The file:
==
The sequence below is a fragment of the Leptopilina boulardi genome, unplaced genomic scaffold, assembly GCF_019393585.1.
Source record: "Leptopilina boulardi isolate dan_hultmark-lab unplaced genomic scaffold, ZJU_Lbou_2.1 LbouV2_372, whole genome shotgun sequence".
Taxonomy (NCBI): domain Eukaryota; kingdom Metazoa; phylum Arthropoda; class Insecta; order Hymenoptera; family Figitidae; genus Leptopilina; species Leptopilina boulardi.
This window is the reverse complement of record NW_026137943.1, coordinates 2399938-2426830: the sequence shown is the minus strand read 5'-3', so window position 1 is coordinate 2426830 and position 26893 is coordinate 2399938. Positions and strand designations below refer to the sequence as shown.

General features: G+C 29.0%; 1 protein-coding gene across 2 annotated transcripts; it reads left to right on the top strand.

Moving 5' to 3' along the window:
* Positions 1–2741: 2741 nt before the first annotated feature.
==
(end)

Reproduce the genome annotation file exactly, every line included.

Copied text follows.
The sequence below is a fragment of the Leptopilina boulardi genome, unplaced genomic scaffold, assembly GCF_019393585.1.
Source record: "Leptopilina boulardi isolate dan_hultmark-lab unplaced genomic scaffold, ZJU_Lbou_2.1 LbouV2_372, whole genome shotgun sequence".
Taxonomy (NCBI): domain Eukaryota; kingdom Metazoa; phylum Arthropoda; class Insecta; order Hymenoptera; family Figitidae; genus Leptopilina; species Leptopilina boulardi.
This window is the reverse complement of record NW_026137943.1, coordinates 2399938-2426830: the sequence shown is the minus strand read 5'-3', so window position 1 is coordinate 2426830 and position 26893 is coordinate 2399938. Positions and strand designations below refer to the sequence as shown.

General features: G+C 29.0%; 1 protein-coding gene across 2 annotated transcripts; it reads left to right on the top strand.

Moving 5' to 3' along the window:
* Positions 1–2741: 2741 nt before the first annotated feature.